Bloody Trams

The People of Edinburgh
Traverse Theatre

Bloody Trams

The People of Edinburgh are so ungrateful. Their rulers have lavished over £¾m (with an interest burden that will take it past £1bn) on a glittery tram service that goes nowhere useful and has blighted their lives for the last decade and more.

It is the Scottish equivalent of the Heathrow Express, providing an expensive link between the airport and the city centre that was already there using buses.

This show has a cabaret atmosphere with three performers: David Paul Jones at the piano plus Nicola Roy and Jonathan Holt, the latter often repeating words recorded on their phones.

There may be a deliberate bias but almost nobody interviewed has anything good to say about these Bloody Trams. In a spirit of enterprise, your reviewer did consider taking a ride but regrettably, they do not link any two places that are both on his agenda and more than 200 metres apart.

One problem with Verbatim Theatre is that when investigating a familiar topic, it often merely tells listeners what they already knew and that is largely the case here.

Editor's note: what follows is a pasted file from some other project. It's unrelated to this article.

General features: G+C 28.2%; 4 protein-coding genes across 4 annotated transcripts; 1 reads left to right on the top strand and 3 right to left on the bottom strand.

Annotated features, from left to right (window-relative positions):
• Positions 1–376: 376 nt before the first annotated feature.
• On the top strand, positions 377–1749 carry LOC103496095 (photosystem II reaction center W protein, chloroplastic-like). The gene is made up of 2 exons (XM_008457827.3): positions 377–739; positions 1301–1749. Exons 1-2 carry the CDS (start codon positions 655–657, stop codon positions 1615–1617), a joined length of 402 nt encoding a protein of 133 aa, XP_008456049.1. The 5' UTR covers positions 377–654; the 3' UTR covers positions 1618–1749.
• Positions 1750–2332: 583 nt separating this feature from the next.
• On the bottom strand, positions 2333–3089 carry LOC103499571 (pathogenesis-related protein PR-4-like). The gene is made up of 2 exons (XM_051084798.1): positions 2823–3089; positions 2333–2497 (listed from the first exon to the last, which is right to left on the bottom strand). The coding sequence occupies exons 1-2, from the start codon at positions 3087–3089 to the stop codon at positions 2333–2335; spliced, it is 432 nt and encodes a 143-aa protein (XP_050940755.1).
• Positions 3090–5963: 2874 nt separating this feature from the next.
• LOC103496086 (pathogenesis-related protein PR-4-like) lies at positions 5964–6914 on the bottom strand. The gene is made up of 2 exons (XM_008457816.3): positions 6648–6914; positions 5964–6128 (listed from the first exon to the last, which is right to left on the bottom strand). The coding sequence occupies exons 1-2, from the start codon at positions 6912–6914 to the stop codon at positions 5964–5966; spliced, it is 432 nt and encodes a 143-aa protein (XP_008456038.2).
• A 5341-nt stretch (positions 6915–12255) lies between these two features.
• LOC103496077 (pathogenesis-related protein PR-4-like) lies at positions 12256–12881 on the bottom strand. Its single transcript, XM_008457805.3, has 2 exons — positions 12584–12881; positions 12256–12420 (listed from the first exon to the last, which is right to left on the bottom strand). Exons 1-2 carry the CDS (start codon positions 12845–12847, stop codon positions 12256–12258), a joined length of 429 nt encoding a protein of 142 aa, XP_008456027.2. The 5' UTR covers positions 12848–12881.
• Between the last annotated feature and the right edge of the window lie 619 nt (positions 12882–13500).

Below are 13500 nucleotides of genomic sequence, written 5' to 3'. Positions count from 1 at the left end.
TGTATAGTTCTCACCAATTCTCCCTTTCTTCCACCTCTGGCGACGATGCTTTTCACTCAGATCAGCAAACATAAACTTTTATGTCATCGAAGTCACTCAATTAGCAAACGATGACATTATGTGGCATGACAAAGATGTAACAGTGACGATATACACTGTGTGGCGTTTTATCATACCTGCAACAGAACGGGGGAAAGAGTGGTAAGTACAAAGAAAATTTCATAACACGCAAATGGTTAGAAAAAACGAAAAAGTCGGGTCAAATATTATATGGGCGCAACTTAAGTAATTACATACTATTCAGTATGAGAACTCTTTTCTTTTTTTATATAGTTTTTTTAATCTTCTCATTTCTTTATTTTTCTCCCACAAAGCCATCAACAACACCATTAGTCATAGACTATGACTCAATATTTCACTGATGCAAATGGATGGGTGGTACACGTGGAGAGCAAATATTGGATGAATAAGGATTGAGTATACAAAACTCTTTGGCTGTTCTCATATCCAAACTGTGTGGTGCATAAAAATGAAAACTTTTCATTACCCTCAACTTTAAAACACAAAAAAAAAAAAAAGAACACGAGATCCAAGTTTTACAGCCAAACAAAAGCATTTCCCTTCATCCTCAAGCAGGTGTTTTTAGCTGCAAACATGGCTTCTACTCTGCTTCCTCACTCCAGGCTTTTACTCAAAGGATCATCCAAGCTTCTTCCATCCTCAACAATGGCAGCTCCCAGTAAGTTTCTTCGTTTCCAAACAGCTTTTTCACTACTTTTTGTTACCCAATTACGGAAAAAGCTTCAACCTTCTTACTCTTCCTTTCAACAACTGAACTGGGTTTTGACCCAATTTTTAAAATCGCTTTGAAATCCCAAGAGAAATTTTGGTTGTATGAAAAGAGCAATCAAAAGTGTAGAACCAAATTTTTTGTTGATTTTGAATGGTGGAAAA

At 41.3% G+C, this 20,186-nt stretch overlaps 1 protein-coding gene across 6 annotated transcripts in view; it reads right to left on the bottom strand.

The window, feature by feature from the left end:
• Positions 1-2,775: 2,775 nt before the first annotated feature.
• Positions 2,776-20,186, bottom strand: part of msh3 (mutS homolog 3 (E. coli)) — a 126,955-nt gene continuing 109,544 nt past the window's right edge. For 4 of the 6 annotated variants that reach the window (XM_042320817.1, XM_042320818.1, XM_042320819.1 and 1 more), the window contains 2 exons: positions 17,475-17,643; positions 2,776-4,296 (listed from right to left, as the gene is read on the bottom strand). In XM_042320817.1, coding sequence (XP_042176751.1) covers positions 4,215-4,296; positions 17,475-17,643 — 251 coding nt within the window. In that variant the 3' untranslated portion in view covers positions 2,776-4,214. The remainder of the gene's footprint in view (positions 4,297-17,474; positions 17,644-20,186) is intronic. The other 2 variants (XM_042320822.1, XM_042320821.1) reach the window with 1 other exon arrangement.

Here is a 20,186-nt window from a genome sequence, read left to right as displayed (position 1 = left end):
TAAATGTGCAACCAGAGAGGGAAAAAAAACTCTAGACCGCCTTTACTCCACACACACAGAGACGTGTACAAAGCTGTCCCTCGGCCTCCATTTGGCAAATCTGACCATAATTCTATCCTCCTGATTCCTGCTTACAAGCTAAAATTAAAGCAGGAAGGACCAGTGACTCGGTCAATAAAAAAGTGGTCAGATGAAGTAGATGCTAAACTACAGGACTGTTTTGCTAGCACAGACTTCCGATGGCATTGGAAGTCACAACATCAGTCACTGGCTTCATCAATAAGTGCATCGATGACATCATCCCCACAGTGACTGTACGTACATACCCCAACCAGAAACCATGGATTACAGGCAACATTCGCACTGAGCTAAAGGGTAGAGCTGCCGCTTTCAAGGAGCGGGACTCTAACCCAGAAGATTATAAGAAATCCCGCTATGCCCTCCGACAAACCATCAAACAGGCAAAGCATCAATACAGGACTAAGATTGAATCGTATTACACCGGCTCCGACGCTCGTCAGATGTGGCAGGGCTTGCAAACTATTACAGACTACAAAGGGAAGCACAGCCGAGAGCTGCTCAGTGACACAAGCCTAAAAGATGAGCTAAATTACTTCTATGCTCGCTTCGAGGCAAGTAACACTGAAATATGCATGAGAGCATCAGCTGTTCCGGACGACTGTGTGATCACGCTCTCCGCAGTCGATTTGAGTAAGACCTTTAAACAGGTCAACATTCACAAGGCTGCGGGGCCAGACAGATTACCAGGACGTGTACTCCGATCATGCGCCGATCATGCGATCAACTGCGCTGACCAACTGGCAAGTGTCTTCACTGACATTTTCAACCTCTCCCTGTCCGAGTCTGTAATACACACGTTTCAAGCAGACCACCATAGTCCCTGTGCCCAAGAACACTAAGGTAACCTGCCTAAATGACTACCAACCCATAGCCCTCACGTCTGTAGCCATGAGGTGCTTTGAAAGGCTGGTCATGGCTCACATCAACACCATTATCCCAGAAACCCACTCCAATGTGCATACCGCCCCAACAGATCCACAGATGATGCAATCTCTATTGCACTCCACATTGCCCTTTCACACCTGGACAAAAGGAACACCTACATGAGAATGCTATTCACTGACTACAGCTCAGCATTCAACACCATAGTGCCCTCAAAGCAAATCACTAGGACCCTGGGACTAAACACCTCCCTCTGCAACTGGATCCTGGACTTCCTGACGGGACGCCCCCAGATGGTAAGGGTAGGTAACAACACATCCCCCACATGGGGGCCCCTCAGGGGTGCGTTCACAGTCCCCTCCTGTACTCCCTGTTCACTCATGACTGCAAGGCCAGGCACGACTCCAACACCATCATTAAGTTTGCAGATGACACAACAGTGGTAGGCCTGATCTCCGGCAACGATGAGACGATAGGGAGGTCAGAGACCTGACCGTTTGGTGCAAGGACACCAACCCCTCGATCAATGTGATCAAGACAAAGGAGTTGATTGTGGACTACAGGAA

There are new some fascinating facts revealed during the late night hour, at least for visitors to the city.

Up to 1952, Edinburgh enjoyed a tram service that had a significantly wider reach covering much of the city. Had the lines been left in place, the new venture might have been cost-effective and popular.

Further, many small businesses have disappeared as a result of the long construction process, which perhaps isn’t so surprising.

Cyclists hate the trams too, apparently falling off after getting stuck in the lines. While this sounds like the stuff of slapstick comedy, a trip to A&E is rarely that good a laugh.

The sleek, heavy, white vehicles bring to mind the old joke. What is big, white and looks like a white elephant? The answer is an Edinburgh Tram.

Reviewer: Philip Fisher

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